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Instead of a bridezilla, this wedding just may have the world's worst momzilla.

As pointed out by Distractify, Slate's weekly advice column Dear Prudence recently featured a pretty offensive and shocking question written by the mother of an upcoming bride.

In her question, she explains why she doesn't want her daughter's best friend and maid of honor Katie to walk down the aisle in the wedding procession: because Katie has a limp. She mentioned it to her daughter, who is no longer speaking to her because of it. The mom wants to know if expressing her horrific and discriminatory opinion is wrong. Here's her full, extremely offensive query:

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My 27-year-old daughter and her best friend, Katie, have been best friends since they were 4. Katie practically grew up in our house and is like a daughter to me. My daughter recently got engaged to her fiancé and announced that Katie would be the maid of honor (Katie’s boyfriend is also a good friend of my future son-in-law). The problem is that Katie walks with a pretty severe limp due to a birth defect (not an underlying medical issue). She has no problem wearing high heels and has already been fitted for the dress, but I still think it will look unsightly if she’s in the wedding procession limping ahead of my daughter. I mentioned this to my daughter and suggested that maybe Katie could take video or hand out programs (while sitting) so she doesn’t ruin the aesthetic aspect of the wedding. My daughter is no longer speaking to me (we were never that close), but this is her big wedding and I want it to be perfect. All of the other bridesmaids will look gorgeous walking down the aisle with my daughter. Is it wrong to have her friend sit out?

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For someone who claims not to be that close with her daughter, she sure cares a lot (and in all the wrong ways) about this wedding. Everything she says is just garbage garbage garbage.

Dear Prudence, a.k.a. writer Mallory Ortberg, came back with the perfect response, showing the mom zero ounces of sympathy. She bluntly points out how she is being ableist, cruel, and unempathetic, among other zingers.

I am having a hard time wrapping my mind around this letter. I encourage you to reread it and to ask yourself that time-honored question, “Do I sound like a villain in a Reese Witherspoon movie?” You are, presumably, sympathetic to your own situation and are invested in making sure that you come across as reasonable and as caring as possible, and yet you have written a letter indicting yourself at every turn. This girl is “like a daughter” to you, and yet you want to shove her to the side of your other daughter’s wedding just because she walks with a limp. Your daughter’s wedding will be perfect with Katie as a full and honored member of the bridal party. A limp is not a fly in the ointment; it’s a part of Katie’s life. It is not only wrong to have asked your daughter to consider excluding her best friend over this—it is ableist, and cruel, and it speaks to a massive failure of empathy, compassion, and grace on your part. You must and should apologize to your daughter immediately, and I encourage you to profoundly reconsider the orientation of your heart.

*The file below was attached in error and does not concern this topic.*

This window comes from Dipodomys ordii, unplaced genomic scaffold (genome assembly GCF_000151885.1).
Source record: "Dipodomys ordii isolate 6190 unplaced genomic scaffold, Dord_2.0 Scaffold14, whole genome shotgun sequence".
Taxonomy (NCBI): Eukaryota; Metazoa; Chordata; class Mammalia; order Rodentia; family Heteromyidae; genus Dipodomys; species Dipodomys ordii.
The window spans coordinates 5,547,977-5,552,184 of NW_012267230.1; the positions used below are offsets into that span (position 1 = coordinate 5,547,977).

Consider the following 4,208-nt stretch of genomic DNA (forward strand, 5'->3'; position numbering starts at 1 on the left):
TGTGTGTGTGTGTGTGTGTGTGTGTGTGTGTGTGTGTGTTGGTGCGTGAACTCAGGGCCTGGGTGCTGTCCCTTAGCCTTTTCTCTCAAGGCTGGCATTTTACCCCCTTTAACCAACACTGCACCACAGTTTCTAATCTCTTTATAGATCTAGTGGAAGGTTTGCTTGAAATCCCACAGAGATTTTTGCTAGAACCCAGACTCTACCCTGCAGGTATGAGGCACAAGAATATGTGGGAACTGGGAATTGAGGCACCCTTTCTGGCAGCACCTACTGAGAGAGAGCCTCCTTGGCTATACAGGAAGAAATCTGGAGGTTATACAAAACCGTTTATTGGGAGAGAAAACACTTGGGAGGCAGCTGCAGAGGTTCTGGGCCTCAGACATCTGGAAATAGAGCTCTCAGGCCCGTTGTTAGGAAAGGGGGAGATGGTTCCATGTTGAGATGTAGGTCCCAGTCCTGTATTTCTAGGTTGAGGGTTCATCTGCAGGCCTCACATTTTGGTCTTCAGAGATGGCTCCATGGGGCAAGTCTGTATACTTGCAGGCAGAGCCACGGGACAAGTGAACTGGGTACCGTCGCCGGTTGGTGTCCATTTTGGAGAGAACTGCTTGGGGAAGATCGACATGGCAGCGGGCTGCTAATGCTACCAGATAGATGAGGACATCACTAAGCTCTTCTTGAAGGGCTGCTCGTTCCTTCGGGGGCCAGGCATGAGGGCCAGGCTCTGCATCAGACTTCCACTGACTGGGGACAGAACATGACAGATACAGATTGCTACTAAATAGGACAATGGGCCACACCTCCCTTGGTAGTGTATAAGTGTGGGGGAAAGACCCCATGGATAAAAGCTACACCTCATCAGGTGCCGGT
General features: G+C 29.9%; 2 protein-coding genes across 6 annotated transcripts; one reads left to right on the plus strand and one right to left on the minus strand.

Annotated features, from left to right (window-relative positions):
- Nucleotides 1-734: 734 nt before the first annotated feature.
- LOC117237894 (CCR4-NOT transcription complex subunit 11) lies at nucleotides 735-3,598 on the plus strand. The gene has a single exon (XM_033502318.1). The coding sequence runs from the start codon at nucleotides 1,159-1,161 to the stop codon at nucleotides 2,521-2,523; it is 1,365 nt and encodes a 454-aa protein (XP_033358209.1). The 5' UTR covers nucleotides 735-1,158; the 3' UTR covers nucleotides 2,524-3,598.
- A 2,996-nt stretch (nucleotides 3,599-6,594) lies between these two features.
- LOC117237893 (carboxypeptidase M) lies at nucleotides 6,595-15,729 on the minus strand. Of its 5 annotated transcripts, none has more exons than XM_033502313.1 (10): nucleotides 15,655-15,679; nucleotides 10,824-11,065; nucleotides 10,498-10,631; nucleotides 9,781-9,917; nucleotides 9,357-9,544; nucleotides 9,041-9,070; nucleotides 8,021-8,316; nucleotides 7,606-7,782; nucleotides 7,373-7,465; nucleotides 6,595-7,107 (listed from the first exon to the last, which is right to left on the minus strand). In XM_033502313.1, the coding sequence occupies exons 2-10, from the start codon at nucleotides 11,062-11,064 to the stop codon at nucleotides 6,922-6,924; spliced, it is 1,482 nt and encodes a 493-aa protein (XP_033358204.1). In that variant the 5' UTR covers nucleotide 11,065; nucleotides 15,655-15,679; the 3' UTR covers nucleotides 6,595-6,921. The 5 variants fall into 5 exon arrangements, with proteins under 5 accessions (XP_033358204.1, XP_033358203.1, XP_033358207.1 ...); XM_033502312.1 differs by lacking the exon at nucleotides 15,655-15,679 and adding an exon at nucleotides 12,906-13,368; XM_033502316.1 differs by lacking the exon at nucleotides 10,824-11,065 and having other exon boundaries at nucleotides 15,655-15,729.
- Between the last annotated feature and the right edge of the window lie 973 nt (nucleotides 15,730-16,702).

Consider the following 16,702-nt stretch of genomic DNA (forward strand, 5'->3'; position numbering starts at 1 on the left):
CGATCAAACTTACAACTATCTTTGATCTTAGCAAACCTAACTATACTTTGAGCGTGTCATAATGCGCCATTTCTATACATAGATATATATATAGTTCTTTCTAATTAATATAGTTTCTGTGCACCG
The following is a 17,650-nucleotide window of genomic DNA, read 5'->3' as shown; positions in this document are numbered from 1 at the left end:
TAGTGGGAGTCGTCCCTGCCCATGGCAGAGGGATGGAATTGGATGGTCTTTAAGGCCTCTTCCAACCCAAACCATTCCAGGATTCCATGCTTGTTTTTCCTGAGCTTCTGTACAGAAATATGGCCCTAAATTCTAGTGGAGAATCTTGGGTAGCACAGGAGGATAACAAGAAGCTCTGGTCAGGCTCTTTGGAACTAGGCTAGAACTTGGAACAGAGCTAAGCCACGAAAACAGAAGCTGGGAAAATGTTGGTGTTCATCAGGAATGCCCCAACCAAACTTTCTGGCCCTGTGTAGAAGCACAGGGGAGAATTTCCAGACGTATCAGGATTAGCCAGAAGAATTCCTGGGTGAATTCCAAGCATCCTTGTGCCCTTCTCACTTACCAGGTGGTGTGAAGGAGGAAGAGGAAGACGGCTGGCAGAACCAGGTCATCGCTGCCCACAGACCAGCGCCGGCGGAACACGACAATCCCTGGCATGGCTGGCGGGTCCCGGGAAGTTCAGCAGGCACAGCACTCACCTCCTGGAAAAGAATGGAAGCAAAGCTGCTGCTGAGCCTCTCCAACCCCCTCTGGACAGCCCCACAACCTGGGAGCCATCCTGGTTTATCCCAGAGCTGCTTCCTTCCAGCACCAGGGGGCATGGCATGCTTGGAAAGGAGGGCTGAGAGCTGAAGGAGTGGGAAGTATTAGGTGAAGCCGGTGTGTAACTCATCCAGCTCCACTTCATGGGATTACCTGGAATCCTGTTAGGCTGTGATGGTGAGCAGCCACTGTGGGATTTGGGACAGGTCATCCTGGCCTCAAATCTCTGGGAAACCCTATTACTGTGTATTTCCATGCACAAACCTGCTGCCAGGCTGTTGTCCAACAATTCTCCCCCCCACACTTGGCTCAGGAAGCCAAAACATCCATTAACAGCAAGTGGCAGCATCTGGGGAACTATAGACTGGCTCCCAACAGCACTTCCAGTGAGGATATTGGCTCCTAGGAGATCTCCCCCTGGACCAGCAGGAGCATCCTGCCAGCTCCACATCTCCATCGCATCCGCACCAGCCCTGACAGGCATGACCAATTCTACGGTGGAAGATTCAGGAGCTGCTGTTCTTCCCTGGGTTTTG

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A MESSAGE TO MY HATERS: I encourage you to profoundly reconsider the orientation of your heart.

Damn, Dear Prudence with the poetry.

Here's hoping this cold-hearted mom did some reorienting and shows up to support her daughter on her wedding day–by taking video or handing out programs (while sitting), of course. She wouldn't want to ruin the aesthetic aspect of the wedding with her garbage personality.

After Twitter user Nicole Cliffe tweeted a screenshot of the advice column, hundreds of people replied, expressing how wild it all was.

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Others tweeted that maybe the question was written by the bride's dad. Is this advice column the new mother/father doctor riddle?

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Update, Sept. 8, 2017, 1:45 p.m. ET: Mallory Ortberg told Someecards via Twitter DM that the letter writer did not clarify if they were the mother or the father of the bride. And because they're probably too mortified to reveal their identity, I guess we'll never know...

Sources: Distractify | Slate